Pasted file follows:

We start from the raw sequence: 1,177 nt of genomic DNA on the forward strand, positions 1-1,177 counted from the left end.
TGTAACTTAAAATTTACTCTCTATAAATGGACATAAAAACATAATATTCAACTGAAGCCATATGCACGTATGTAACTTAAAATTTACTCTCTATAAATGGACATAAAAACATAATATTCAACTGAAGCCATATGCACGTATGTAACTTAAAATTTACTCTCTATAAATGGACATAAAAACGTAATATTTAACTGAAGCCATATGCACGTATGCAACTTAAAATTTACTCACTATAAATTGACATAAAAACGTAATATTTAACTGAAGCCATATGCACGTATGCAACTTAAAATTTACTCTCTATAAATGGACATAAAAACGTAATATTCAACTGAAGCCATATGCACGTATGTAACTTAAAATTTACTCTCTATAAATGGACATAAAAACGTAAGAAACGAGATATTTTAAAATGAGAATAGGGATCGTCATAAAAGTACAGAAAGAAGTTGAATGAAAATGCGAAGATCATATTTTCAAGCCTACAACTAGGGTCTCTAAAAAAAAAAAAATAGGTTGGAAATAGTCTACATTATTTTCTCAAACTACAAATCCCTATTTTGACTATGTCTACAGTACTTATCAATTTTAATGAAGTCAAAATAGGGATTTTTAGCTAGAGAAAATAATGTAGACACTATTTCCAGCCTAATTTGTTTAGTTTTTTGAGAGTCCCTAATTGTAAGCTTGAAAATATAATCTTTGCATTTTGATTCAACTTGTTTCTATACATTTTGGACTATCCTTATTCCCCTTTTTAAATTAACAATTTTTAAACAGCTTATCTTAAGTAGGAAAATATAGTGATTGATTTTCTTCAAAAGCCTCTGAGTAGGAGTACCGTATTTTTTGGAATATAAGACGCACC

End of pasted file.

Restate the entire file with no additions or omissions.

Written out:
We start from the raw sequence: 1,177 nt of genomic DNA on the forward strand, positions 1-1,177 counted from the left end.
TGTAACTTAAAATTTACTCTCTATAAATGGACATAAAAACATAATATTCAACTGAAGCCATATGCACGTATGTAACTTAAAATTTACTCTCTATAAATGGACATAAAAACATAATATTCAACTGAAGCCATATGCACGTATGTAACTTAAAATTTACTCTCTATAAATGGACATAAAAACGTAATATTTAACTGAAGCCATATGCACGTATGCAACTTAAAATTTACTCACTATAAATTGACATAAAAACGTAATATTTAACTGAAGCCATATGCACGTATGCAACTTAAAATTTACTCTCTATAAATGGACATAAAAACGTAATATTCAACTGAAGCCATATGCACGTATGTAACTTAAAATTTACTCTCTATAAATGGACATAAAAACGTAAGAAACGAGATATTTTAAAATGAGAATAGGGATCGTCATAAAAGTACAGAAAGAAGTTGAATGAAAATGCGAAGATCATATTTTCAAGCCTACAACTAGGGTCTCTAAAAAAAAAAAAATAGGTTGGAAATAGTCTACATTATTTTCTCAAACTACAAATCCCTATTTTGACTATGTCTACAGTACTTATCAATTTTAATGAAGTCAAAATAGGGATTTTTAGCTAGAGAAAATAATGTAGACACTATTTCCAGCCTAATTTGTTTAGTTTTTTGAGAGTCCCTAATTGTAAGCTTGAAAATATAATCTTTGCATTTTGATTCAACTTGTTTCTATACATTTTGGACTATCCTTATTCCCCTTTTTAAATTAACAATTTTTAAACAGCTTATCTTAAGTAGGAAAATATAGTGATTGATTTTCTTCAAAAGCCTCTGAGTAGGAGTACCGTATTTTTTGGAATATAAGACGCACC